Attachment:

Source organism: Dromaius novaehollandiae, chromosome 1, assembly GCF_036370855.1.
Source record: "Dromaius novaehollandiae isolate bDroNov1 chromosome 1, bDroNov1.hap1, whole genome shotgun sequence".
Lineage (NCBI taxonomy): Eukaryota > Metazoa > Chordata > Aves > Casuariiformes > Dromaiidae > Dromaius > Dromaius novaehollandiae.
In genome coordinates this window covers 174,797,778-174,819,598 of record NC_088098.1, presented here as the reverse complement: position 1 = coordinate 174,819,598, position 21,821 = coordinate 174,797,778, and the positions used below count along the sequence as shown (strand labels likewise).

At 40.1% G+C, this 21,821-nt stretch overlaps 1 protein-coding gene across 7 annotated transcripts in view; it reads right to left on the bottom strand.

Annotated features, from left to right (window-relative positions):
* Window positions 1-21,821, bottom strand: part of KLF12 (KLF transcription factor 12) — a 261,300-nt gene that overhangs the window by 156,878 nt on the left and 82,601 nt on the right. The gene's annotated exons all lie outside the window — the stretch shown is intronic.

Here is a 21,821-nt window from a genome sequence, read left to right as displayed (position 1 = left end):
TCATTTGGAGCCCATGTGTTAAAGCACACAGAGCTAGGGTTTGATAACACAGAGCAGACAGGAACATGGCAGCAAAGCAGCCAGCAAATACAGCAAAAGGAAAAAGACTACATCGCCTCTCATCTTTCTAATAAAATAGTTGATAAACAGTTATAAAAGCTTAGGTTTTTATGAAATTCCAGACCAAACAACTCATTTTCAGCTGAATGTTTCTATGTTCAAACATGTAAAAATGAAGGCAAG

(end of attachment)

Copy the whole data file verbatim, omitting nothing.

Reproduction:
Source organism: Dromaius novaehollandiae, chromosome 1, assembly GCF_036370855.1.
Source record: "Dromaius novaehollandiae isolate bDroNov1 chromosome 1, bDroNov1.hap1, whole genome shotgun sequence".
Lineage (NCBI taxonomy): Eukaryota > Metazoa > Chordata > Aves > Casuariiformes > Dromaiidae > Dromaius > Dromaius novaehollandiae.
In genome coordinates this window covers 174,797,778-174,819,598 of record NC_088098.1, presented here as the reverse complement: position 1 = coordinate 174,819,598, position 21,821 = coordinate 174,797,778, and the positions used below count along the sequence as shown (strand labels likewise).

At 40.1% G+C, this 21,821-nt stretch overlaps 1 protein-coding gene across 7 annotated transcripts in view; it reads right to left on the bottom strand.

Annotated features, from left to right (window-relative positions):
* Window positions 1-21,821, bottom strand: part of KLF12 (KLF transcription factor 12) — a 261,300-nt gene that overhangs the window by 156,878 nt on the left and 82,601 nt on the right. The gene's annotated exons all lie outside the window — the stretch shown is intronic.

Here is a 21,821-nt window from a genome sequence, read left to right as displayed (position 1 = left end):
TCATTTGGAGCCCATGTGTTAAAGCACACAGAGCTAGGGTTTGATAACACAGAGCAGACAGGAACATGGCAGCAAAGCAGCCAGCAAATACAGCAAAAGGAAAAAGACTACATCGCCTCTCATCTTTCTAATAAAATAGTTGATAAACAGTTATAAAAGCTTAGGTTTTTATGAAATTCCAGACCAAACAACTCATTTTCAGCTGAATGTTTCTATGTTCAAACATGTAAAAATGAAGGCAAG